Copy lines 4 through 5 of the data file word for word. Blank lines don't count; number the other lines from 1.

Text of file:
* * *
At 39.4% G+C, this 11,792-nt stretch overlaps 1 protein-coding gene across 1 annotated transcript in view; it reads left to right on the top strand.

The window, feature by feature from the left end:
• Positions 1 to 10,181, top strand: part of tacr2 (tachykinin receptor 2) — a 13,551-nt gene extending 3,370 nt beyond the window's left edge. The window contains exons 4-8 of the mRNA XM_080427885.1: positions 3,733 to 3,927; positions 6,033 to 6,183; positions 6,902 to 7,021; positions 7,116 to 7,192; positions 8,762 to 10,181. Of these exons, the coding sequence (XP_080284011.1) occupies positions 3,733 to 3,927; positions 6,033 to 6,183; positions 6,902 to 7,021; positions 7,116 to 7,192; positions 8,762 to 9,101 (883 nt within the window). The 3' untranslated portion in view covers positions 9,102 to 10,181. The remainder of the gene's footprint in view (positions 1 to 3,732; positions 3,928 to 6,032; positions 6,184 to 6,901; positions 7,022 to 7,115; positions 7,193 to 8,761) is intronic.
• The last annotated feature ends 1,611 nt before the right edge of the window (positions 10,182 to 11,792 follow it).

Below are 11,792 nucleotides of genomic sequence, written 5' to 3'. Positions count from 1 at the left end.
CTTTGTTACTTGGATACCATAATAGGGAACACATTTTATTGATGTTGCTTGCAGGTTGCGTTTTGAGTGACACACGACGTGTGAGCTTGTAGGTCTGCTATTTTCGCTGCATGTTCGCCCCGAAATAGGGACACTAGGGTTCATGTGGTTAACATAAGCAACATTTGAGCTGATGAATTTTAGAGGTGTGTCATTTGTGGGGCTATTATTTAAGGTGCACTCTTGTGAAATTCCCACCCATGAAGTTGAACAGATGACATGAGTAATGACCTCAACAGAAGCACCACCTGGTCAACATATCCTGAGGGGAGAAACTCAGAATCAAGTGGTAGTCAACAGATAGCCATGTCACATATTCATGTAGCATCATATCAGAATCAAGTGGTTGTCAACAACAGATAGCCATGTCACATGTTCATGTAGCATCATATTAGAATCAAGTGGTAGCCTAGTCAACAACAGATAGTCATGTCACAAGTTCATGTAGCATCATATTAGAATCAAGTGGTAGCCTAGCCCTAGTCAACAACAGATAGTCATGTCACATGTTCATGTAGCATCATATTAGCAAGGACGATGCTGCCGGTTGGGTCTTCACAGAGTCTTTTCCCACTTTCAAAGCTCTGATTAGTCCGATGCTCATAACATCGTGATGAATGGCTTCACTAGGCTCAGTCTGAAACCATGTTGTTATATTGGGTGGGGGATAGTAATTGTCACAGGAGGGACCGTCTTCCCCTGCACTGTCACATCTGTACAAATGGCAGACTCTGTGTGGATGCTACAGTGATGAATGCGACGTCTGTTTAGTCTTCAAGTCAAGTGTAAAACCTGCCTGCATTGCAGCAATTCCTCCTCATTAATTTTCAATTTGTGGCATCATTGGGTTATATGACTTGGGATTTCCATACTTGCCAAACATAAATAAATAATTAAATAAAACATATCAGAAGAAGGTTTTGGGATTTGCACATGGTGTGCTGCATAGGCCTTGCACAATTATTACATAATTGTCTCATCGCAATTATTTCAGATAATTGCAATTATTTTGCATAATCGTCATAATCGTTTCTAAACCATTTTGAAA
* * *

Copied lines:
• The last annotated feature ends 1,611 nt before the right edge of the window (positions 10,182 to 11,792 follow it).

Below are 11,792 nucleotides of genomic sequence, written 5' to 3'. Positions count from 1 at the left end.